Marijuana LegalizationWhile the presidential election has attracted extreme attention, marijuana legalization initiatives were on the ballots in nine states on November 8, 2016. Four states – Arkansas, Florida, Montana, and North Dakota – approved measures providing for the medical use of marijuana, and three states – California, Massachusetts, and Nevada – approved initiatives allowing for recreational use.  The results in Maine are still close to call, but, if that measure is approved, it will be the fourth measure permitting recreational use.  Only one state (Arizona) defeated a marijuana legalization initiative.

The following chart summarizes the approved initiatives, including implications for employers:

 

State Permitted Use Employment Implications

 

Arkansas Medical Employers cannot discriminate based on “past or present status as a qualifying patient or designated caregiver,” but do not have a duty to accommodate an employee’s use “in a workplace” or “working under the influence.”

 

California Recreational The law does not impact employer’s rights to maintain a drug-free workplace or to prohibit marijuana use by employees or applicants, require the accommodation of marijuana use “in the workplace,” or prevent employers from complying with state or federal law.

 

Florida Medical No express employment provisions.

 

Maine
(results still pending)
Recreational Employers are not required to accommodate use “in the workplace,” may enforce policies restricting use by employees, but may not refuse to employ someone “solely for that person’s consuming marijuana outside of the . . . employer’s . . . property.”

 

Massachusetts Recreational Employers are not required to accommodate use “in the workplace,” and may implement workplace policies regarding use by employees.

 

Montana Medical Employers are not required to accommodate use “by a registered cardholder, and may enter into contracts prohibiting use “for a debilitating medical condition.” Employees have no cause of action for wrongful termination or discrimination.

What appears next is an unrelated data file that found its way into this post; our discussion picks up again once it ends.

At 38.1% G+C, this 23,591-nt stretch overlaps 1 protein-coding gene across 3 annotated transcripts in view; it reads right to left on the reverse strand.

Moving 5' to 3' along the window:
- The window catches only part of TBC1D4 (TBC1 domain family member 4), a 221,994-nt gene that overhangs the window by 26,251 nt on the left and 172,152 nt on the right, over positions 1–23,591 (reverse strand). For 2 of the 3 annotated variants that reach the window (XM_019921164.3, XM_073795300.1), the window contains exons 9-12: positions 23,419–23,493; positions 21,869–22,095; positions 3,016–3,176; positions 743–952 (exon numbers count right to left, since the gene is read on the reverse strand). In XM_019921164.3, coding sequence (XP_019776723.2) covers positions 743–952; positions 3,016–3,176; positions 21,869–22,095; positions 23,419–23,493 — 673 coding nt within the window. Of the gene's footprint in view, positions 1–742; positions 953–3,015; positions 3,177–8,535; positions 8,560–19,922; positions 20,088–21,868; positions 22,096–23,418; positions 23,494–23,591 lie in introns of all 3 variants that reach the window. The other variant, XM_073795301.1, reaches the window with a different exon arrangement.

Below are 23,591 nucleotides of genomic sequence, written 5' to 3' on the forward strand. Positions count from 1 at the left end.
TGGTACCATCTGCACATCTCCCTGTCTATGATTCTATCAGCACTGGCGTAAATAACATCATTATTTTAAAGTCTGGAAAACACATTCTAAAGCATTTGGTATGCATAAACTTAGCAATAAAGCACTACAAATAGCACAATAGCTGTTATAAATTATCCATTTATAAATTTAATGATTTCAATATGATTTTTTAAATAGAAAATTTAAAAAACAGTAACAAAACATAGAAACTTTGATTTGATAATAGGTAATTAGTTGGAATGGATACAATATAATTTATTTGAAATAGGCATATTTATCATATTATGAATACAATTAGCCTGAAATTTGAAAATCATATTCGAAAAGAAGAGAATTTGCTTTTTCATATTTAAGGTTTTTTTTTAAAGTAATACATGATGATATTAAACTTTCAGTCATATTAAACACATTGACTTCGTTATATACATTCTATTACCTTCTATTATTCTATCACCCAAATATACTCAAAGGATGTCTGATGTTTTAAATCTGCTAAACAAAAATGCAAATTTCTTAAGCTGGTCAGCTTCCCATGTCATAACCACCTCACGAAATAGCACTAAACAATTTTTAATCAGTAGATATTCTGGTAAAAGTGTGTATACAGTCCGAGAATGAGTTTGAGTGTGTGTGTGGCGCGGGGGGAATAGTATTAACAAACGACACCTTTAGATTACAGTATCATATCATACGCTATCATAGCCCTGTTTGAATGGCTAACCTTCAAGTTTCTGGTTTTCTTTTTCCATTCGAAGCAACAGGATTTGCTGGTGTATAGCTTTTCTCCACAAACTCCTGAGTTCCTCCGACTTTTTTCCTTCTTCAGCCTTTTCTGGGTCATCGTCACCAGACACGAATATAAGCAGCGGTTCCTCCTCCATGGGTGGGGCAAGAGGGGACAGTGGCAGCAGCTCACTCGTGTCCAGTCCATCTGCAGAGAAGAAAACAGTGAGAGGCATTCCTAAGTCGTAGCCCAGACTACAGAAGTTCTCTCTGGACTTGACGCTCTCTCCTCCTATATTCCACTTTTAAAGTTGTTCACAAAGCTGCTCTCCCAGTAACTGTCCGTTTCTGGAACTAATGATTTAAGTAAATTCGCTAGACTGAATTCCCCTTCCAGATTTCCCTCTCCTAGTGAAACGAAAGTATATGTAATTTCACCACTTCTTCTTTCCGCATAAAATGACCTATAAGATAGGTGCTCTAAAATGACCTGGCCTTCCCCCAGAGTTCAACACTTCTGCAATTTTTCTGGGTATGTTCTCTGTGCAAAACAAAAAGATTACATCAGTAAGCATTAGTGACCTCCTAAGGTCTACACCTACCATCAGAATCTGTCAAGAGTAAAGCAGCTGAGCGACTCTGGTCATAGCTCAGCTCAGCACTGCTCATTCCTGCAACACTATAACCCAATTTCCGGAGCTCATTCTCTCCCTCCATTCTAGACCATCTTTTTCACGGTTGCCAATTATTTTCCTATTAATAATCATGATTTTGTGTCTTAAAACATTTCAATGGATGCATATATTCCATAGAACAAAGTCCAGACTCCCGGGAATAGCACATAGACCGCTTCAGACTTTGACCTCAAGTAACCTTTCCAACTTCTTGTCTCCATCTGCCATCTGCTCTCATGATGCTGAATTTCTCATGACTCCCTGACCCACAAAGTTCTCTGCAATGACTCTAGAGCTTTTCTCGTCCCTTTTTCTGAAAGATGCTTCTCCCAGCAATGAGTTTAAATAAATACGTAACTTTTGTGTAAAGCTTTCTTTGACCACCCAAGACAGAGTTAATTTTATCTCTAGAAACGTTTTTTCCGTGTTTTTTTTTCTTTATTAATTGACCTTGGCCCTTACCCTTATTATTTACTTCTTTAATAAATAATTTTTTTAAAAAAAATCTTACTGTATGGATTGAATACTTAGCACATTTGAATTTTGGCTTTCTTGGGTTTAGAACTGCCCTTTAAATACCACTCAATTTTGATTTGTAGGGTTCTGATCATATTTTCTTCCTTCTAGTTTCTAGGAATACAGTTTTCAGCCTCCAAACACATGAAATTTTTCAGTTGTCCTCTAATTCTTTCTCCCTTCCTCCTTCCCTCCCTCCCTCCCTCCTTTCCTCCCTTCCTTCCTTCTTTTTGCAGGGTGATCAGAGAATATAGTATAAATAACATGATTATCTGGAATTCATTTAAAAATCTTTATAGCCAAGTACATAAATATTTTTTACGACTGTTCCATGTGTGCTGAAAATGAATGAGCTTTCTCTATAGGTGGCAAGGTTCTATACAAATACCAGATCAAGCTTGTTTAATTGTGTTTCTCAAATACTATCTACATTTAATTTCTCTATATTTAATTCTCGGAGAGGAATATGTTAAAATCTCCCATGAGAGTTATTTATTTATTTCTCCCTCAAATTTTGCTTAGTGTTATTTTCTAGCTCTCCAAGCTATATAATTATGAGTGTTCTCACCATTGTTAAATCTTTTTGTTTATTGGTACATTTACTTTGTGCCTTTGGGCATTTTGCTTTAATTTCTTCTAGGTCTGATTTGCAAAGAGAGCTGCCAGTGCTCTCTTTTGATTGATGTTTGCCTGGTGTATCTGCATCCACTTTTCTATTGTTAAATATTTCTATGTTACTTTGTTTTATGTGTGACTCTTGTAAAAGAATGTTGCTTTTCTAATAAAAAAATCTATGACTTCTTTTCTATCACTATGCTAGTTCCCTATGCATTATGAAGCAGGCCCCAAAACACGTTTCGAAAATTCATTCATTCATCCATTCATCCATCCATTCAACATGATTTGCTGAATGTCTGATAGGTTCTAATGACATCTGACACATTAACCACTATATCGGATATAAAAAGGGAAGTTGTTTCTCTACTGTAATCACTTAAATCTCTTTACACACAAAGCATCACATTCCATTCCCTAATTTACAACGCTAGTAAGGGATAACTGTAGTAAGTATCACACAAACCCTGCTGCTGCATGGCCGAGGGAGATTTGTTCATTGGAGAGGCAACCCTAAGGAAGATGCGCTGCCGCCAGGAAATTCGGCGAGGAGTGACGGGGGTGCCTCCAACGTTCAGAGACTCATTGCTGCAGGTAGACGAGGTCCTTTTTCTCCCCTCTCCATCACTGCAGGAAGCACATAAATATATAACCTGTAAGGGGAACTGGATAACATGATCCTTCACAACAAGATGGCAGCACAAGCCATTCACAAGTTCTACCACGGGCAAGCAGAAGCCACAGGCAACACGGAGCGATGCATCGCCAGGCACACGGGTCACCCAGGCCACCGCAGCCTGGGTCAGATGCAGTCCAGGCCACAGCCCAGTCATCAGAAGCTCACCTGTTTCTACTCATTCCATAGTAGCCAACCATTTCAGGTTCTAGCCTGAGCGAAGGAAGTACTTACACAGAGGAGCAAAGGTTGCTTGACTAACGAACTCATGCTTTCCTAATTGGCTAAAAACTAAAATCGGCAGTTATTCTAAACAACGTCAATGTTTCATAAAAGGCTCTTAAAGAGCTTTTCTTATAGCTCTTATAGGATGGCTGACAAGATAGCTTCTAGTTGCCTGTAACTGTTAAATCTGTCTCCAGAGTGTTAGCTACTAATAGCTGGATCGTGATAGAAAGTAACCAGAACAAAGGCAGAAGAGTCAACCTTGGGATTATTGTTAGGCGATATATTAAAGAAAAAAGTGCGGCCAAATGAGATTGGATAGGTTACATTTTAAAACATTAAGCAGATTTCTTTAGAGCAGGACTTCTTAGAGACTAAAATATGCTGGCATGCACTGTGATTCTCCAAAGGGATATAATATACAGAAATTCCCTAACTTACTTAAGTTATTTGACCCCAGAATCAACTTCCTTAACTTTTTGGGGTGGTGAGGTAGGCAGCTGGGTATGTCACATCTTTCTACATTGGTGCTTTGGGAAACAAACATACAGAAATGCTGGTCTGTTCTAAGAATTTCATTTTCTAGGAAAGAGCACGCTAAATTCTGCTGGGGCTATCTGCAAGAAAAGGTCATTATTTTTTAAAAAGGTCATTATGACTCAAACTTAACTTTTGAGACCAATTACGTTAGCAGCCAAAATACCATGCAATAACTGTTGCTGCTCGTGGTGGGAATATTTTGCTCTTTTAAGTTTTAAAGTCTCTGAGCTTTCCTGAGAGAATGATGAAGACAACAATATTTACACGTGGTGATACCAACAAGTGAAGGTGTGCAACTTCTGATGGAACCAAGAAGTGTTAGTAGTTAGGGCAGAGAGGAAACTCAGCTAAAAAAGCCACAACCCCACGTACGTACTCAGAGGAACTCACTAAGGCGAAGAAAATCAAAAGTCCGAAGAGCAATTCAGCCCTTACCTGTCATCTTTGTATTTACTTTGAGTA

Nevada Recreational Employers may enforce workplace policies restricting or prohibiting use.

 

North Dakota Medical No express employment provisions.

 

While not all of the approved initiatives contain express employment protections for marijuana users, employers must contend with the apparent tension between enforcing a workplace drug policy and the state legalization of marijuana use. Because marijuana remains a controlled substance under federal law, maintenance of a zero-tolerance drug policy is likely the most prudent course of action.  Furthermore, employers may take note that each court to consider the wrongful termination claims brought by marijuana users under state laws has sided with employers’ rights to enforce drug-free workplace policies.

Nonetheless, as more states pass marijuana-related laws, and as off-duty marijuana users are discharged for positive drug tests, these policies may come under additional scrutiny in those states that do provide express employment protections. Going forward, employers should consistently enforce their drug-free workplace policies, and be prepared to educate employees about the potential consequence of a positive test for marijuana, regardless of state law protections.  Employers, however, should continue to monitor the legal landscape, particularly in those states providing express employment protections to marijuana users, in the event that courts in those jurisdictions require the accommodation of a worker’s off-duty marijuana use and to take adverse job action only when such an employee is impaired on the job.